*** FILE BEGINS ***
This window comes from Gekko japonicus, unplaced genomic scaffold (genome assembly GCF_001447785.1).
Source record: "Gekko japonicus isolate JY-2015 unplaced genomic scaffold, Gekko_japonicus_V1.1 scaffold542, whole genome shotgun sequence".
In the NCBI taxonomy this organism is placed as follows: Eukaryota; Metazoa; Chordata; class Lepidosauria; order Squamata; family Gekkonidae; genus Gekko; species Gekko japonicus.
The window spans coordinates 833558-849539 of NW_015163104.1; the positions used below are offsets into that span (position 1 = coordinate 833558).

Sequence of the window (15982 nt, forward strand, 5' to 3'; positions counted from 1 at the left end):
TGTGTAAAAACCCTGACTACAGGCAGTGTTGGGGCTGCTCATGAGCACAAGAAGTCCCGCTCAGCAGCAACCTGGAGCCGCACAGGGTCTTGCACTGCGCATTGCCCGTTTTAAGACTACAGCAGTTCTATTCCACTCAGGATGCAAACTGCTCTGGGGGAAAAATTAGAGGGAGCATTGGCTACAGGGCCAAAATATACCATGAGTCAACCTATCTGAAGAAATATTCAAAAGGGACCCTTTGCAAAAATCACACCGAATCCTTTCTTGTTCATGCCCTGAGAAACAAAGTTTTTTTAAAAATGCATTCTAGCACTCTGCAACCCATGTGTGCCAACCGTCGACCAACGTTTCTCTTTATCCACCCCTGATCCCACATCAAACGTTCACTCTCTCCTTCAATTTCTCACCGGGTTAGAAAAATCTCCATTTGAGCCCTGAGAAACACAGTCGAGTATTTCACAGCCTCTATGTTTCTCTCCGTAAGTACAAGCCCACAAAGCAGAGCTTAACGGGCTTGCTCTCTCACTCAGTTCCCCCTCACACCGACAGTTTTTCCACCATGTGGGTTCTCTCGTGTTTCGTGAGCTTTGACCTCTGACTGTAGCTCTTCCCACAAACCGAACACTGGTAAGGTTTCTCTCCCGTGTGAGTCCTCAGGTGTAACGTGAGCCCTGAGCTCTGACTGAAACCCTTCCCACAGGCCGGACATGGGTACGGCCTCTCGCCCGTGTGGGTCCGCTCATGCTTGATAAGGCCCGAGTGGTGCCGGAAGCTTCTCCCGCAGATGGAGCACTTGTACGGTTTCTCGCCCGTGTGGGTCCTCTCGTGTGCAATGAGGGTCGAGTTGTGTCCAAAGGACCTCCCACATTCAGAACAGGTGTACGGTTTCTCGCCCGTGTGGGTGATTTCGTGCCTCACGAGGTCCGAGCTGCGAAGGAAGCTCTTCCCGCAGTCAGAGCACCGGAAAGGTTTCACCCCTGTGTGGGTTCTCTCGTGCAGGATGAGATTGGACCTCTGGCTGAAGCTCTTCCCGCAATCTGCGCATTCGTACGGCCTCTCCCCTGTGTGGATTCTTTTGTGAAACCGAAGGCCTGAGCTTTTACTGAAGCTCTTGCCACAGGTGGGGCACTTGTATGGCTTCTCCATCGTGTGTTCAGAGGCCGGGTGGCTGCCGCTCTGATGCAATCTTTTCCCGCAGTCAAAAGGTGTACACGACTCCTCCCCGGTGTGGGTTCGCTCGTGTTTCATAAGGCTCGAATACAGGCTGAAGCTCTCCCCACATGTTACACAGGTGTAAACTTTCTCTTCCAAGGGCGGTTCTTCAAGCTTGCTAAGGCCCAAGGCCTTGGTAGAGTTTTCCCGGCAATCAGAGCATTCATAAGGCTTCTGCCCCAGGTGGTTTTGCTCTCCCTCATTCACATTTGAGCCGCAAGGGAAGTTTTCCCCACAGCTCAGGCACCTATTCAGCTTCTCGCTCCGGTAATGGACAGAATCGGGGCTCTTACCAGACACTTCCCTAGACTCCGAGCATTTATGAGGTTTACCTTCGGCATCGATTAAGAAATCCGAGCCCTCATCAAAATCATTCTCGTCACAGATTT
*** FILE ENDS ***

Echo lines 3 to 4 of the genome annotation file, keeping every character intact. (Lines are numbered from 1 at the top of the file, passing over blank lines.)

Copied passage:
In the NCBI taxonomy this organism is placed as follows: Eukaryota; Metazoa; Chordata; class Lepidosauria; order Squamata; family Gekkonidae; genus Gekko; species Gekko japonicus.
The window spans coordinates 833558-849539 of NW_015163104.1; the positions used below are offsets into that span (position 1 = coordinate 833558).